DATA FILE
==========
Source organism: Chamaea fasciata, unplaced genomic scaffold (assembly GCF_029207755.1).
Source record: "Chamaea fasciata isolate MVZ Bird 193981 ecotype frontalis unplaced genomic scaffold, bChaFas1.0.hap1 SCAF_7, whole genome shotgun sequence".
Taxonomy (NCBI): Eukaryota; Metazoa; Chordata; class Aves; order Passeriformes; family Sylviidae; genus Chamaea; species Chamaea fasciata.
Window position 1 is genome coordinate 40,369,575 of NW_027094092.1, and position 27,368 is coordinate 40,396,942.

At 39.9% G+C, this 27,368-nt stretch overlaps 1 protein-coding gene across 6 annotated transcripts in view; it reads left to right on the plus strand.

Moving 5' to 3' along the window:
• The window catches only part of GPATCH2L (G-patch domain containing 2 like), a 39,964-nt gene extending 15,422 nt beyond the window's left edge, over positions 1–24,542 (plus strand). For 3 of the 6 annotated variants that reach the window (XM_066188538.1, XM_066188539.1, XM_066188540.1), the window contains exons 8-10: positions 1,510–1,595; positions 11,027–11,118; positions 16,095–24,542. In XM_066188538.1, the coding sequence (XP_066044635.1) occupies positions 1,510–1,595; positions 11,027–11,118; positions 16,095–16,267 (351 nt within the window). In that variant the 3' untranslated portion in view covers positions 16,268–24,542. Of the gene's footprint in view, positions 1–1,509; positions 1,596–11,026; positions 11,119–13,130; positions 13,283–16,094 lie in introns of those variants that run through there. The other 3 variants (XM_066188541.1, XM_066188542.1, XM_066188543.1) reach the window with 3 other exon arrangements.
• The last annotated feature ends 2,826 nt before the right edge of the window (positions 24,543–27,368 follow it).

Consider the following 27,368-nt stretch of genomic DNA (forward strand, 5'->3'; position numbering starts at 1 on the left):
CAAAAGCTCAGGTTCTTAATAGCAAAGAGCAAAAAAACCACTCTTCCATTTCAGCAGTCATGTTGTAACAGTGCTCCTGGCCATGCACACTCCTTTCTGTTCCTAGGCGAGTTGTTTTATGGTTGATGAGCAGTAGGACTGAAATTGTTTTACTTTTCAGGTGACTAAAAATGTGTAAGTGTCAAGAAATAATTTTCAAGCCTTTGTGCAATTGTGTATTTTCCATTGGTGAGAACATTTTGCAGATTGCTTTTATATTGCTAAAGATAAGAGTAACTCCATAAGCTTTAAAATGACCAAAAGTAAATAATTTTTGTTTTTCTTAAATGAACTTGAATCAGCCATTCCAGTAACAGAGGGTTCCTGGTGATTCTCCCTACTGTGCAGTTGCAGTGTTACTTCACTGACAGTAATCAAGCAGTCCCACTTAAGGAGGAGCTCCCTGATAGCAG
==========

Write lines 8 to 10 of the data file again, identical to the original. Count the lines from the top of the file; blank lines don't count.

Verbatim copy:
• The last annotated feature ends 2,826 nt before the right edge of the window (positions 24,543–27,368 follow it).

Consider the following 27,368-nt stretch of genomic DNA (forward strand, 5'->3'; position numbering starts at 1 on the left):
CAAAAGCTCAGGTTCTTAATAGCAAAGAGCAAAAAAACCACTCTTCCATTTCAGCAGTCATGTTGTAACAGTGCTCCTGGCCATGCACACTCCTTTCTGTTCCTAGGCGAGTTGTTTTATGGTTGATGAGCAGTAGGACTGAAATTGTTTTACTTTTCAGGTGACTAAAAATGTGTAAGTGTCAAGAAATAATTTTCAAGCCTTTGTGCAATTGTGTATTTTCCATTGGTGAGAACATTTTGCAGATTGCTTTTATATTGCTAAAGATAAGAGTAACTCCATAAGCTTTAAAATGACCAAAAGTAAATAATTTTTGTTTTTCTTAAATGAACTTGAATCAGCCATTCCAGTAACAGAGGGTTCCTGGTGATTCTCCCTACTGTGCAGTTGCAGTGTTACTTCACTGACAGTAATCAAGCAGTCCCACTTAAGGAGGAGCTCCCTGATAGCAG